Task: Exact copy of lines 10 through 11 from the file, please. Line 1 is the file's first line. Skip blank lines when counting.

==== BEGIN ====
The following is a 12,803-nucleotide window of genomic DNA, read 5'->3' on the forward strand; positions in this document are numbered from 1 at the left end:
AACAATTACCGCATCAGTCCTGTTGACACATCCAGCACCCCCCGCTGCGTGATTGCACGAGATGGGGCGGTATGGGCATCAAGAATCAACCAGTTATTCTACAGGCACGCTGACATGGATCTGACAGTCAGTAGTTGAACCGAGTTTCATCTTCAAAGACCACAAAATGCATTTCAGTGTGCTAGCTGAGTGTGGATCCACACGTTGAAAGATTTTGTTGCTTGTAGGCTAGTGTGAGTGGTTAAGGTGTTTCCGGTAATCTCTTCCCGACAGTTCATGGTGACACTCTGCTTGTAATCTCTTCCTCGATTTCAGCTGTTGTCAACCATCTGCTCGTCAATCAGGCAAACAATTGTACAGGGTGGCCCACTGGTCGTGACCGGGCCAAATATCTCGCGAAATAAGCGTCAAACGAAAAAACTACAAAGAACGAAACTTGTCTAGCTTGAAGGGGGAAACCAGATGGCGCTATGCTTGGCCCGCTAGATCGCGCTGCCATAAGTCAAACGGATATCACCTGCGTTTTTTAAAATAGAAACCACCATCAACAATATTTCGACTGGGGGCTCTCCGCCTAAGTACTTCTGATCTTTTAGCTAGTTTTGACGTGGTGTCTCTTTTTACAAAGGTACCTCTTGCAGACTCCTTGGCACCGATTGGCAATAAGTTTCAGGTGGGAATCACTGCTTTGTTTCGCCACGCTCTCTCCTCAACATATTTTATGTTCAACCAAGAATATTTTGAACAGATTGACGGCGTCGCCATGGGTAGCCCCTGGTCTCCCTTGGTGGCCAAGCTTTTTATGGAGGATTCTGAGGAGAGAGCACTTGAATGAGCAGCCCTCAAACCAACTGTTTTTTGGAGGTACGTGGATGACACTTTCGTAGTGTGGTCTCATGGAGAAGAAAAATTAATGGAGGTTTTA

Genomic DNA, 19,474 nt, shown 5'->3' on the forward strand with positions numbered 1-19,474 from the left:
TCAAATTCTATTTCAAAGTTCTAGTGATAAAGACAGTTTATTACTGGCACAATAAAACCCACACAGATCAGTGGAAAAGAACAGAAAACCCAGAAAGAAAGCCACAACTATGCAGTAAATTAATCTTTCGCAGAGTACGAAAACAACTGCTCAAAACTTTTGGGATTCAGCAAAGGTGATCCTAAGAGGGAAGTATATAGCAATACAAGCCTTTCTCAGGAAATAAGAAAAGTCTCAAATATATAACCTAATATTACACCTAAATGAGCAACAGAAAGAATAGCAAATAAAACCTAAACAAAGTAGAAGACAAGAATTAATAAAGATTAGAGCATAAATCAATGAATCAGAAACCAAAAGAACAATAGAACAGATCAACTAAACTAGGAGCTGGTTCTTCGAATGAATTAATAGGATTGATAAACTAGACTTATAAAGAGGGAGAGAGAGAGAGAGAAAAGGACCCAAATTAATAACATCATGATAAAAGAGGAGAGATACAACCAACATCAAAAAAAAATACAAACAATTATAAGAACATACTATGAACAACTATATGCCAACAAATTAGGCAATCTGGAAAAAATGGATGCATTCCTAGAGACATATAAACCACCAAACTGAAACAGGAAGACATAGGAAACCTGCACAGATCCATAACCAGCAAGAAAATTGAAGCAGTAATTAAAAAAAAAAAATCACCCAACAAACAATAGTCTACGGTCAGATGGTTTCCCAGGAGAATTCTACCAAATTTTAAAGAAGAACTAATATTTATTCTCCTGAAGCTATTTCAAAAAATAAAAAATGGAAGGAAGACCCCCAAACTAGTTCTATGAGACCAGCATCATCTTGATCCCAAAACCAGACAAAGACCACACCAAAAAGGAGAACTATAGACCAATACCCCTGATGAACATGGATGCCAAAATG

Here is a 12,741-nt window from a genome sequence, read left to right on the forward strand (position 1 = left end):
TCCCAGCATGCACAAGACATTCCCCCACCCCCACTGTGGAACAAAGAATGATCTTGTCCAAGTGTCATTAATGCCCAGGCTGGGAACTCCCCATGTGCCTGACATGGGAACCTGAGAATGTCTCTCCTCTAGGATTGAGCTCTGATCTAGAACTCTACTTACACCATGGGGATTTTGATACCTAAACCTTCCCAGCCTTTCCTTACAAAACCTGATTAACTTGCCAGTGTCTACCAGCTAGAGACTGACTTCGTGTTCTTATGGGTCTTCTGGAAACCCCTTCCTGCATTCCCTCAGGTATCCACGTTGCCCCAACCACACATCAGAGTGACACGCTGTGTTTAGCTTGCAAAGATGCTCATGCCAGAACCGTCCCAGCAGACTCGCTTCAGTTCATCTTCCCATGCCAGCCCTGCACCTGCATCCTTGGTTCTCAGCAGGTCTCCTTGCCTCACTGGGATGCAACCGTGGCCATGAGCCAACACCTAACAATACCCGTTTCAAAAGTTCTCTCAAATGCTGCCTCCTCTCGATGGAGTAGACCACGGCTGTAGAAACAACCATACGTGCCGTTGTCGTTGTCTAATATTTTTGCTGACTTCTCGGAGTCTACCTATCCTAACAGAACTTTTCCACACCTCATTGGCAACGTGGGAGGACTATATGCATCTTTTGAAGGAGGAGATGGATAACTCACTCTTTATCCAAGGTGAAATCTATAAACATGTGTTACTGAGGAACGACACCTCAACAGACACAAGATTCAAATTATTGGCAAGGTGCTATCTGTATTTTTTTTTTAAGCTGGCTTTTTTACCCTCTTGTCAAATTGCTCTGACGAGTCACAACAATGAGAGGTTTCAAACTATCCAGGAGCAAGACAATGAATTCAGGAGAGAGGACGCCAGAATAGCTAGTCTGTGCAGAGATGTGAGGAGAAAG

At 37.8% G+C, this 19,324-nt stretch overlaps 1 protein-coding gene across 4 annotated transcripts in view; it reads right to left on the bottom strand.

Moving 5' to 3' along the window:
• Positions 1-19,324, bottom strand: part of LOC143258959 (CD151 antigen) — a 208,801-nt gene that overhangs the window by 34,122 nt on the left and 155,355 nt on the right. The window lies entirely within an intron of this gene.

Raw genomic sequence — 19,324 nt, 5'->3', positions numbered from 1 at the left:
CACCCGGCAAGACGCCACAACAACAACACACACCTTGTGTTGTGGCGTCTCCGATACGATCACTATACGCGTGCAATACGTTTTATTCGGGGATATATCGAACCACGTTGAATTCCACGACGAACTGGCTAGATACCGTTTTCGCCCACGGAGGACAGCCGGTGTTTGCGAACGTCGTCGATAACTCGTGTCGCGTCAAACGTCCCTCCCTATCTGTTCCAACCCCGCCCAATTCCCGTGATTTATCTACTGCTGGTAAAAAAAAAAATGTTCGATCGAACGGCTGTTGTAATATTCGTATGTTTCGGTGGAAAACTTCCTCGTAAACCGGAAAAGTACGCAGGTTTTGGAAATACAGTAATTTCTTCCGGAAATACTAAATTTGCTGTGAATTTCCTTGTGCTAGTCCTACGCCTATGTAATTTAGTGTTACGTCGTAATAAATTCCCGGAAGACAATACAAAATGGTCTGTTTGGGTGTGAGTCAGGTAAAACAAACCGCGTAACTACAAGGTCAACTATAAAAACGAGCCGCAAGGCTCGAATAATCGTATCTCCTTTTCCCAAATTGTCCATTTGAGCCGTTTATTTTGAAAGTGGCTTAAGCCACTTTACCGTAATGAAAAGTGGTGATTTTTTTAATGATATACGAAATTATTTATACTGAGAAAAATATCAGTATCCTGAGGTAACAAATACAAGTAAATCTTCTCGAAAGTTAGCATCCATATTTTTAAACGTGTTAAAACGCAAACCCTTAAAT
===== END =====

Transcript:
Raw genomic sequence — 19,324 nt, 5'->3', positions numbered from 1 at the left:
CACCCGGCAAGACGCCACAACAACAACACACACCTTGTGTTGTGGCGTCTCCGATACGATCACTATACGCGTGCAATACGTTTTATTCGGGGATATATCGAACCACGTTGAATTCCACGACGAACTGGCTAGATACCGTTTTCGCCCACGGAGGACAGCCGGTGTTTGCGAACGTCGTCGATAACTCGTGTCGCGTCAAACGTCCCTCCCTATCTGTTCCAACCCCGCCCAATTCCCGTGATTTATCTACTGCTGGTAAAAAAAAAAATGTTCGATCGAACGGCTGTTGTAATATTCGTATGTTTCGGTGGAAAACTTCCTCGTAAACCGGAAAAGTACGCAGGTTTTGGAAATACAGTAATTTCTTCCGGAAATACTAAATTTGCTGTGAATTTCCTTGTGCTAGTCCTACGCCTATGTAATTTAGTGTTACGTCGTAATAAATTCCCGGAAGACAATACAAAATGGTCTGTTTGGGTGTGAGTCAGGTAAAACAAACCGCGTAACTACAAGGTCAACTATAAAAACGAGCCGCAAGGCTCGAATAATCGTATCTCCTTTTCCCAAATTGTCCATTTGAGCCGTTTATTTTGAAAGTGGCTTAAGCCACTTTACCGTAATGAAAAGTGGTGATTTTTTTAATGATATACGAAATTATTTATACTGAGAAAAATATCAGTATCCTGAGGTAACAAATACAAGTAAATCTTCTCGAAAGTTAGCATCCATATTTTTAAACGTGTTAAAACGCAAACCCTTAAAT